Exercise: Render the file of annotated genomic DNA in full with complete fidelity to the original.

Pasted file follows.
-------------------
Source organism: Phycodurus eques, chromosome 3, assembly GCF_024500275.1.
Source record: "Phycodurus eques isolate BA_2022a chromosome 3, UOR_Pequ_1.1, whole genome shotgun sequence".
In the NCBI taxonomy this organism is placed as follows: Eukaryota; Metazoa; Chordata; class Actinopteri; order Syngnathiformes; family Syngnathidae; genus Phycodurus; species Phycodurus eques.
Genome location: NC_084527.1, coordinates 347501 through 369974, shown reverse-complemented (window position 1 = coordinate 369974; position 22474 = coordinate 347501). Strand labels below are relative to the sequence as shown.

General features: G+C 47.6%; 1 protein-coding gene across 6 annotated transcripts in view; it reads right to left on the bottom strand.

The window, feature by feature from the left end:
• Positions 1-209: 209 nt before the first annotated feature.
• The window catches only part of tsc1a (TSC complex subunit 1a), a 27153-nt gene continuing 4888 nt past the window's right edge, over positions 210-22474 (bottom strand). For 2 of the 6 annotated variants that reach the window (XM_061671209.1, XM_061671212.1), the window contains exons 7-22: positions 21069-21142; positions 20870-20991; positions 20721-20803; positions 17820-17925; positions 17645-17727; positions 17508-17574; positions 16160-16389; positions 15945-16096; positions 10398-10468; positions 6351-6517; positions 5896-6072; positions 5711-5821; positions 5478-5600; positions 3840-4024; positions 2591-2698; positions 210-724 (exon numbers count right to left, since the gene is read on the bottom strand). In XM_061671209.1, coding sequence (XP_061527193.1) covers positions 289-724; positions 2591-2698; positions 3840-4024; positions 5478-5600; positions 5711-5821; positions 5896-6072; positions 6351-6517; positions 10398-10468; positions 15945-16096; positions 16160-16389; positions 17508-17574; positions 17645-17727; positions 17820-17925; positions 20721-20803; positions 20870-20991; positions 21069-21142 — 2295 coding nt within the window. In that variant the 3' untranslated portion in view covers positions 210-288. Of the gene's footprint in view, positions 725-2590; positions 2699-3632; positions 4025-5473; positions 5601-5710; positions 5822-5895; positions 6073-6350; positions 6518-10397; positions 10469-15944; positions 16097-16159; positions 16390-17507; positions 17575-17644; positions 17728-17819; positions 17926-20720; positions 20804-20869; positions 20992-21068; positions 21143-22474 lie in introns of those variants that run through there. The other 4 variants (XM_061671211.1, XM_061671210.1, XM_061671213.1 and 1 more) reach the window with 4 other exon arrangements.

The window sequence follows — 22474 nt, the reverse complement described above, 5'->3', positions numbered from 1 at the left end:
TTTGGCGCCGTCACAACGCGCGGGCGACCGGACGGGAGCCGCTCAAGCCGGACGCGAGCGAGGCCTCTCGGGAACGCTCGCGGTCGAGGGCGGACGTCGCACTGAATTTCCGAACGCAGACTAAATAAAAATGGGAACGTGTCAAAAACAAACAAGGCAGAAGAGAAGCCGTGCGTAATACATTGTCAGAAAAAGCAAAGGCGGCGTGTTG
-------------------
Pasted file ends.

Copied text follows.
Source organism: Phycodurus eques, chromosome 3, assembly GCF_024500275.1.
Source record: "Phycodurus eques isolate BA_2022a chromosome 3, UOR_Pequ_1.1, whole genome shotgun sequence".
In the NCBI taxonomy this organism is placed as follows: Eukaryota; Metazoa; Chordata; class Actinopteri; order Syngnathiformes; family Syngnathidae; genus Phycodurus; species Phycodurus eques.
Genome location: NC_084527.1, coordinates 347501 through 369974, shown reverse-complemented (window position 1 = coordinate 369974; position 22474 = coordinate 347501). Strand labels below are relative to the sequence as shown.

General features: G+C 47.6%; 1 protein-coding gene across 6 annotated transcripts in view; it reads right to left on the bottom strand.

The window, feature by feature from the left end:
• Positions 1-209: 209 nt before the first annotated feature.
• The window catches only part of tsc1a (TSC complex subunit 1a), a 27153-nt gene continuing 4888 nt past the window's right edge, over positions 210-22474 (bottom strand). For 2 of the 6 annotated variants that reach the window (XM_061671209.1, XM_061671212.1), the window contains exons 7-22: positions 21069-21142; positions 20870-20991; positions 20721-20803; positions 17820-17925; positions 17645-17727; positions 17508-17574; positions 16160-16389; positions 15945-16096; positions 10398-10468; positions 6351-6517; positions 5896-6072; positions 5711-5821; positions 5478-5600; positions 3840-4024; positions 2591-2698; positions 210-724 (exon numbers count right to left, since the gene is read on the bottom strand). In XM_061671209.1, coding sequence (XP_061527193.1) covers positions 289-724; positions 2591-2698; positions 3840-4024; positions 5478-5600; positions 5711-5821; positions 5896-6072; positions 6351-6517; positions 10398-10468; positions 15945-16096; positions 16160-16389; positions 17508-17574; positions 17645-17727; positions 17820-17925; positions 20721-20803; positions 20870-20991; positions 21069-21142 — 2295 coding nt within the window. In that variant the 3' untranslated portion in view covers positions 210-288. Of the gene's footprint in view, positions 725-2590; positions 2699-3632; positions 4025-5473; positions 5601-5710; positions 5822-5895; positions 6073-6350; positions 6518-10397; positions 10469-15944; positions 16097-16159; positions 16390-17507; positions 17575-17644; positions 17728-17819; positions 17926-20720; positions 20804-20869; positions 20992-21068; positions 21143-22474 lie in introns of those variants that run through there. The other 4 variants (XM_061671211.1, XM_061671210.1, XM_061671213.1 and 1 more) reach the window with 4 other exon arrangements.

The window sequence follows — 22474 nt, the reverse complement described above, 5'->3', positions numbered from 1 at the left end:
TTTGGCGCCGTCACAACGCGCGGGCGACCGGACGGGAGCCGCTCAAGCCGGACGCGAGCGAGGCCTCTCGGGAACGCTCGCGGTCGAGGGCGGACGTCGCACTGAATTTCCGAACGCAGACTAAATAAAAATGGGAACGTGTCAAAAACAAACAAGGCAGAAGAGAAGCCGTGCGTAATACATTGTCAGAAAAAGCAAAGGCGGCGTGTTG